A disclaimer that readers should not blame the author if things don’t turn out right.
A scold to or for those who are not committed to whatever it is that is being pushed as based on research. It is a form of research signalling – “I’ve done my research, if you don’t believe me do yours.”
A call to join a community of instant researchers who are skeptical of authority. If you DYOR then you can join us.
A call to process (of doing your own research) over truth. Enjoy the research process!
Become an independent thinker who is not in thrall to authorities.
DYOR is an attitude, if not quite a practice, that has been adopted by some athletes, musicians, pundits and even politicians to build a sort of outsider credibility. “Do your own research” is an idea central to Joe Rogan’s interview podcast, the most listened to program on Spotify, where external claims of expertise are synonymous with admissions of malice. In its current usage, DYOR is often an appeal to join in, rendered in the language of opting out.
The question is whether reading around is really doing research or whether it is selective listening. What does it mean to DYOR in the area of vaccines? It seems to mean not trusting science and instead listening to all sorts of sympathetic voices.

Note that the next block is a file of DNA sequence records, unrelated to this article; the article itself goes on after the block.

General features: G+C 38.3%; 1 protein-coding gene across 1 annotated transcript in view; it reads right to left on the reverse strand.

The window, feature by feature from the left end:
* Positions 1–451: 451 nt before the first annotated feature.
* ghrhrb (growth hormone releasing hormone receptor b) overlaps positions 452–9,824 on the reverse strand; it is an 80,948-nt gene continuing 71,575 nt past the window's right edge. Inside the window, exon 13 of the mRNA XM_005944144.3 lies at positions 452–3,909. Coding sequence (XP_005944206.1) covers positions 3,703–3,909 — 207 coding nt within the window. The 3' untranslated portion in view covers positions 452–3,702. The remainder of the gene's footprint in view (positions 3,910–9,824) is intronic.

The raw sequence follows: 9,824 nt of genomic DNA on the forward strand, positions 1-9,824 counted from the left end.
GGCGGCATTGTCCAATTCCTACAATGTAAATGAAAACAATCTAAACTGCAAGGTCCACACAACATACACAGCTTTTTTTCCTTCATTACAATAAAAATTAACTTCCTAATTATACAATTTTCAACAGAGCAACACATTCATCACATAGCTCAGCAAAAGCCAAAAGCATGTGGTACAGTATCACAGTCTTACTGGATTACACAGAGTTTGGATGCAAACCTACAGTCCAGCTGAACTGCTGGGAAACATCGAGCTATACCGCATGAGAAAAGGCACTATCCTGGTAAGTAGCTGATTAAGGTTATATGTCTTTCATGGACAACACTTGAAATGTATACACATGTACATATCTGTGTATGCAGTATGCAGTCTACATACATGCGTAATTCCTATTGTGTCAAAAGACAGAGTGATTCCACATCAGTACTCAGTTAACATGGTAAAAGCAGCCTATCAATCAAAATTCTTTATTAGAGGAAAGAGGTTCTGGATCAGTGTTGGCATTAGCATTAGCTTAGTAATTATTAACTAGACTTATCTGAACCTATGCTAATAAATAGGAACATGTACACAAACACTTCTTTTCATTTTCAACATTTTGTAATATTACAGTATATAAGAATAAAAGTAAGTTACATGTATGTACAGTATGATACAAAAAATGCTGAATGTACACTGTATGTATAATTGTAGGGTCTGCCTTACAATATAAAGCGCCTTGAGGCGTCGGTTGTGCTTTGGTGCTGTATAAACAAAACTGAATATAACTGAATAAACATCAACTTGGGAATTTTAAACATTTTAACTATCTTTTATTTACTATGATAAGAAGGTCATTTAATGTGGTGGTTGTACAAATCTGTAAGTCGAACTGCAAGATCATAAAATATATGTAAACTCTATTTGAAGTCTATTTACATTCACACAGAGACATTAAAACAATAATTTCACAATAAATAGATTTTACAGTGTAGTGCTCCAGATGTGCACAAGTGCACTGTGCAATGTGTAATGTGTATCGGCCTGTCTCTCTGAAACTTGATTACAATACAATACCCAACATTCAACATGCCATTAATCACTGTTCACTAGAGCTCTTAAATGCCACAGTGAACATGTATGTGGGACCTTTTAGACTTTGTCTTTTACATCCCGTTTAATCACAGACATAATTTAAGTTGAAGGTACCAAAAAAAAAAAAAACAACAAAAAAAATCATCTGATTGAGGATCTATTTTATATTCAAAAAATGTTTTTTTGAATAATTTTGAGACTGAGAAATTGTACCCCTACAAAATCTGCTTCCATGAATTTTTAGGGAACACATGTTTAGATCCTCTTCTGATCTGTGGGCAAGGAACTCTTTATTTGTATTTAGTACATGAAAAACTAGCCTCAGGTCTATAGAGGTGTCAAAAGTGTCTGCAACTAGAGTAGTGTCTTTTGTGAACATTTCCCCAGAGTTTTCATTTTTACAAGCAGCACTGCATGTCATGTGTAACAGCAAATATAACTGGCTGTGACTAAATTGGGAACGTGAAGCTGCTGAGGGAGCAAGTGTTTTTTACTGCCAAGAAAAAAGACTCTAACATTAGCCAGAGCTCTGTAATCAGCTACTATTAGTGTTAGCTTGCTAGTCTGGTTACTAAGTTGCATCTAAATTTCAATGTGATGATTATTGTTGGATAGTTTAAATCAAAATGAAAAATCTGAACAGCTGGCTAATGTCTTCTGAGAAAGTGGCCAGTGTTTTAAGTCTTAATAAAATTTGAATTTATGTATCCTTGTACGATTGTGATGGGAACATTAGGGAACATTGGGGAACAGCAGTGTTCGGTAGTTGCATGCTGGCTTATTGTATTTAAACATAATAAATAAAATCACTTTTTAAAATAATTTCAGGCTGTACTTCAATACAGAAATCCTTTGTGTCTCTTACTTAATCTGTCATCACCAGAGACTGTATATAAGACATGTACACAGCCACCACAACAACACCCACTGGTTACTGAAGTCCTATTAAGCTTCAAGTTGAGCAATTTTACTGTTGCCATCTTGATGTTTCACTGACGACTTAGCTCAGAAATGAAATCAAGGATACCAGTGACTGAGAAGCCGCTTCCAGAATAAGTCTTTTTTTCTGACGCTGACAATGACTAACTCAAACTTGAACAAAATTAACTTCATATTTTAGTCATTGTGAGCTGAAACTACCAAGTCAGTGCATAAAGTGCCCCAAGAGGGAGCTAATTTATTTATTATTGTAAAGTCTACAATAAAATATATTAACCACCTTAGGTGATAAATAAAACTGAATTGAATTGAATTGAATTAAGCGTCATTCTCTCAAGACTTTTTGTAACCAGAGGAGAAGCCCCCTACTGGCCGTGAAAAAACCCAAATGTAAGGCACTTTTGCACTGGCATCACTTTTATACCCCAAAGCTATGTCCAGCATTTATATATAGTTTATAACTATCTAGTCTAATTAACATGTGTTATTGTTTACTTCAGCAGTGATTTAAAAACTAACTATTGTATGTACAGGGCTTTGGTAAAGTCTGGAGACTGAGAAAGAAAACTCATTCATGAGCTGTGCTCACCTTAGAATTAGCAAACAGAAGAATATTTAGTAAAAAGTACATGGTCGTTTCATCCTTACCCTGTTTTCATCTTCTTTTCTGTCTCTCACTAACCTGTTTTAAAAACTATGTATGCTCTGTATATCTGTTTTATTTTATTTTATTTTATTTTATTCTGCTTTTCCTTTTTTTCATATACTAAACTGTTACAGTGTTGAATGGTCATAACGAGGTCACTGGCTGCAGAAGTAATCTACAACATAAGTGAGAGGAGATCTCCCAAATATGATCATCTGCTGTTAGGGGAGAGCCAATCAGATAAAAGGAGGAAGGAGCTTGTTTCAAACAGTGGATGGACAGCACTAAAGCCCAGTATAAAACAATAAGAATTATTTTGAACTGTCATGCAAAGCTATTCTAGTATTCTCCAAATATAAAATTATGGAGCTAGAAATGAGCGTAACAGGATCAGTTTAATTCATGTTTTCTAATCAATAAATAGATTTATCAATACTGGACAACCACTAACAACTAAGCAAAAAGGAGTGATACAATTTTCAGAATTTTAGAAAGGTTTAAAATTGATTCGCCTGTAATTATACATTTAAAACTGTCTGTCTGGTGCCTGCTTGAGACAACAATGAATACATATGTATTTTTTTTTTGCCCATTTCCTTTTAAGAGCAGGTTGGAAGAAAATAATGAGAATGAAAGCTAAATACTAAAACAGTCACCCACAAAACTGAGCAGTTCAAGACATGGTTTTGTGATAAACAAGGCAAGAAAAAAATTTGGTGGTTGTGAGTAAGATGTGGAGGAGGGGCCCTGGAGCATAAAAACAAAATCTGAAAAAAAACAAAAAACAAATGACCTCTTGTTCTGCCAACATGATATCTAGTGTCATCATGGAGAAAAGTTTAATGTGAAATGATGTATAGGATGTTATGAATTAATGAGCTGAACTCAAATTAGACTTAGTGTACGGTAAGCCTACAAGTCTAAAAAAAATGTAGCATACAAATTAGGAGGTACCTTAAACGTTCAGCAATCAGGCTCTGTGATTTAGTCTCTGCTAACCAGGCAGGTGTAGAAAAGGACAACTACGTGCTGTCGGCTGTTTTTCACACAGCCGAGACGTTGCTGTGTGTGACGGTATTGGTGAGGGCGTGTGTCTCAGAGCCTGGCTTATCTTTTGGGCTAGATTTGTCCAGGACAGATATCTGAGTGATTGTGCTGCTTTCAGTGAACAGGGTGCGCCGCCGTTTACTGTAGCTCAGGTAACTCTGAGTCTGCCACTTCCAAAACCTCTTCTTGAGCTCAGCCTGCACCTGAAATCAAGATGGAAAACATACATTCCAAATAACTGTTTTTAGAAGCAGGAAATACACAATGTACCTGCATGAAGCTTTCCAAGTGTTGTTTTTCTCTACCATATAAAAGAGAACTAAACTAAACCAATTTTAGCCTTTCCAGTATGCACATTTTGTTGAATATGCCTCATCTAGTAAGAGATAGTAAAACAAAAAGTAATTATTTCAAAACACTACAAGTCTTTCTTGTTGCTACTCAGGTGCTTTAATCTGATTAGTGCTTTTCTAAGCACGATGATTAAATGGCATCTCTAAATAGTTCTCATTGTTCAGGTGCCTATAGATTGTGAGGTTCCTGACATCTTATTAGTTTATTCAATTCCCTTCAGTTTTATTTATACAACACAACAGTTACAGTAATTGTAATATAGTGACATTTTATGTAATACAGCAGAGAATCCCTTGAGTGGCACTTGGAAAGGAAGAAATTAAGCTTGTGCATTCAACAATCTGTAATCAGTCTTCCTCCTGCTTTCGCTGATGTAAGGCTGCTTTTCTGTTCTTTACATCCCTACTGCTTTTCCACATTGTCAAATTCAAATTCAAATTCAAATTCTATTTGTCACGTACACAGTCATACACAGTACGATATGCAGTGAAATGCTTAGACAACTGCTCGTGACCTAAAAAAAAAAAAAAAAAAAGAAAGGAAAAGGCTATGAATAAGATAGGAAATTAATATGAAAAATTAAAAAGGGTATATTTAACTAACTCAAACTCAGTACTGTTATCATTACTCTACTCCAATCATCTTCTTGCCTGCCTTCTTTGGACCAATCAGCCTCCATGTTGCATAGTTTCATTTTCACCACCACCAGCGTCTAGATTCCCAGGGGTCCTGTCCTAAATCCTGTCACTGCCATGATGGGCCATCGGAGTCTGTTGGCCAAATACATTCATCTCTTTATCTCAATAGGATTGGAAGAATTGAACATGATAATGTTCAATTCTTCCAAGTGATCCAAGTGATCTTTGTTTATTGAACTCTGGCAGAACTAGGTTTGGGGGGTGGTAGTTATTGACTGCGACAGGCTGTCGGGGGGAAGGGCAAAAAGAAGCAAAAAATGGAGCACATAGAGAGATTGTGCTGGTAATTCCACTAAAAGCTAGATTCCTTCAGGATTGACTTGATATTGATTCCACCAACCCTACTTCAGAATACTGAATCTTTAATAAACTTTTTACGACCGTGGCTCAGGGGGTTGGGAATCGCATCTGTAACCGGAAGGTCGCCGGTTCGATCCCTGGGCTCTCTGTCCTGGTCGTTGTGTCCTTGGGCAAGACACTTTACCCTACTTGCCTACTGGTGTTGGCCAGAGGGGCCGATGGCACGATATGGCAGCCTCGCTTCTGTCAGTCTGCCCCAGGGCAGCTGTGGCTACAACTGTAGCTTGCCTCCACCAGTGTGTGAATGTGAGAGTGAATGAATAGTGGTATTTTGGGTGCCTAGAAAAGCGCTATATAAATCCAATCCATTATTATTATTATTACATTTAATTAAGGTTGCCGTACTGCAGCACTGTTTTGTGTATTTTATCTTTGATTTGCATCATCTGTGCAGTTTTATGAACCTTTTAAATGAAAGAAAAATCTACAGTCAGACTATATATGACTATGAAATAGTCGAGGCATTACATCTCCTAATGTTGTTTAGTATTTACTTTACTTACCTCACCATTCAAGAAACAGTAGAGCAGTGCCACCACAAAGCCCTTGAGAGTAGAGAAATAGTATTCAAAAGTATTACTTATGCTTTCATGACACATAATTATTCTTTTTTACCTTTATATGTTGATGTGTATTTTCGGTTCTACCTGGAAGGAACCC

What does this mean about the research we do in the humanities. Don’t we sometimes focus too much on discourse and not give due weight to the actual science or authority of those we are “questioning”? Haven’t we modelled this critical stance where what matters is that one overturns hierarchy/authority and democratizes the negotiation of truth? Irony, of course, trumps all.
From a CGSA/ACÉV Statement Against Exploitation and Oppression in Games Education and Industry a link to a video report People Make Games. The report documents emotional abuse in the education and indie game space. It deals with how leaders can create a toxic environment and how they can fail to take criticism seriously. A myth of the “auteur” in game design then protects the superstar leaders. Which is why they called the video “people make games” (not single auteurs.) Watch it.
A Hong Kong company has developed facial expression-reading AI that monitors students’ emotions as they study. With many children currently learning from home, they say the technology could make the virtual classroom even better than the real thing.
With cameras all over, this should worry us. We are not only be identified by face recognition, but now they want to know our inner emotions too. What sort of theory of emotions licenses these systems?